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I really enjoyed this book as well. For me, it provided a way to reflect on how I was raised and helped me to think about things differently. I have been struggling with how to raise a moral person outside of the framework I had growing up (religious authoritarian father). UP helped me to think about the kind of person I am hoping our daughter will become and evaluate how our discipline strategy meshes. Lots of good food for thought.

I was just over at amazon pricing it out (really want to send sil a copy - hope the paperback is out soon!) and was sad to see that it only has 3 stars and three reviews. I'm going to write up a review tomorrow. Hopefully many of you on this thread will do so too! It would be great if all of these insights were posted over there for would-be shoppers to reflect on.
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#78 of 151 Old 05-01-2005, 08:51 AM
 
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I just started reading this book, but it already has had a big impact on me. I feel so sad for the way DH and I were raised. I know all the praise and love withholding had a huge effect on my DH. He won't do something around other people if he might do badly or "fail". He doesn't want to play cards with me and my friends because he might get embarassed, though none of us would ever want to make him feel that way. It doesn't seem like a great way to live your life. I still feel like I can do nothing to make my father proud of me. If only our parents had been able to read this book.

How the heck do I stop my in-laws from saying "good job!" every 5 seconds to my DS? He's not quite 20 months old, yet I know he understands it. I feel like I've had to do a lot of work to get him to eat meals of solid food (he's still nursing, and until recently was getting most of his nutrition from my milk)...and I can just see my MIL sabotaging it all by saying "good job!" after every single bite he takes. Ugh! I want him to eat because he's hungry, not because he thinks it makes him good in his gramma's eyes. I know she doesn't mean it that way, but I really need a sensitive way to tell her without her getting offended.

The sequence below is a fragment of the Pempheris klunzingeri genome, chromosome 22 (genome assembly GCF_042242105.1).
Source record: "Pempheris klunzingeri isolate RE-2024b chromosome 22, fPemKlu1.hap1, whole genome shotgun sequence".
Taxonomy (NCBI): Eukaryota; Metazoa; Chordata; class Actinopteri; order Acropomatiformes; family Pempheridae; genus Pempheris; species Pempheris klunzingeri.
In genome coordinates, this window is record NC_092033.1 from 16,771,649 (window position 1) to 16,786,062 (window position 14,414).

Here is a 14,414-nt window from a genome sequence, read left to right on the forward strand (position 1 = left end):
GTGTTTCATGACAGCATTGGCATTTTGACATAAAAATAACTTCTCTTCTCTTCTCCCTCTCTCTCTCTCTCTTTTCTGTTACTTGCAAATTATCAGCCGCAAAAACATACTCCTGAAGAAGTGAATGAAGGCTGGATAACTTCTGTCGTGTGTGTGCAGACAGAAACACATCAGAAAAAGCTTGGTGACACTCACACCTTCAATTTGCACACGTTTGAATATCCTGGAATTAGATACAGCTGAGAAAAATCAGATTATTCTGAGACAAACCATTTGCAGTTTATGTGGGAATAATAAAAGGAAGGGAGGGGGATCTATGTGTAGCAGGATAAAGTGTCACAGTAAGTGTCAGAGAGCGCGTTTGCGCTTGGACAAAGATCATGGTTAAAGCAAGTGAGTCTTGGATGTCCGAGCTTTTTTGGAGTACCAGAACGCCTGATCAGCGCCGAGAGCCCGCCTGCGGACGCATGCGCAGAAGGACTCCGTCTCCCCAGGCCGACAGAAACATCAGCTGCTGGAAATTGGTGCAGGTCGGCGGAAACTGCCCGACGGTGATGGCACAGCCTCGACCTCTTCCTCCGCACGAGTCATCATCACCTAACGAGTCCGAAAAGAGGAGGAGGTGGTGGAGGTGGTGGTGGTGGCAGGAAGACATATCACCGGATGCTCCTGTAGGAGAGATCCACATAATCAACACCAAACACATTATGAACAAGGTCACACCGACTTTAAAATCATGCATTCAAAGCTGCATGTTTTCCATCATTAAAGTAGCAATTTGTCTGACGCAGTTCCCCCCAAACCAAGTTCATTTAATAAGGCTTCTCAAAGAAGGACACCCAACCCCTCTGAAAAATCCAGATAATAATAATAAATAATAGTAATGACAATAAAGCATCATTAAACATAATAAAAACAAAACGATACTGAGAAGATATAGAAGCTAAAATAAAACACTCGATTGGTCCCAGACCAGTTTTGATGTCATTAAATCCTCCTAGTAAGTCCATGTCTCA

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#79 of 151 Old 05-01-2005, 09:48 AM
 
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Quote:
Originally Posted by mommyofshmoo
This may be a post for the UP section yet to be formed, but....


One of my big problems is that I feel like people expect me to regulate dd's moods as part of discipline. Like, in addition to not damaging things and not throwing tantrums, she's supposed to be outgoing, accommodating and loving all the time.

I find it exhausting. I simply cannot make my kid want to kiss daddy or talk on the phone with grandma. How did displays of affection and a happy mood become "behavior" or "discipline" issues?

My dd hates feeling pressured to do things and is kinda introverted sometimes. When pushed to be affectionate against her will she often gets angry/acts out/whatever. Then it becomes an "issue" that I'm supposed to "deal" with.

Any ideas/thoughts. Telling people to back the (%*$! off doens't feel like a good option. (That's pretty much what dd does anyway )
I think a good way to handle situations like this, like if she doesn't want to talk to grandma on the phone, is just say "I guess she doesn't feel like talking today." Pass if off to grandma or your husband as not being a big deal. Don't apologize for her not wanting to kiss or hug or talk (goodness, there's nothing to apologize for!). Just matter-of-factly shrug it off. If anyone gets upset, just explain that you're sure she'll eventually be ecstatic to hug, kiss, or talk (or whatever affectionate behavior is desired), just not today (again, like it's no big deal, not apologizing). Let them know that you respect your daughter's comfort level or interest or right to determine who enters her personal space, and that when she's ready to do these things on her own then she'll do them happily and wholeheartedly . . . and wouldn't we rather have a willing kiss, hug, or chat on the phone than an unwilling one? And from now on I wouldn't try to force her to be affectionate just to avoid hurting someone else's feelings, the end results aren't worth it. The adults will get over it quicker and easier than the child.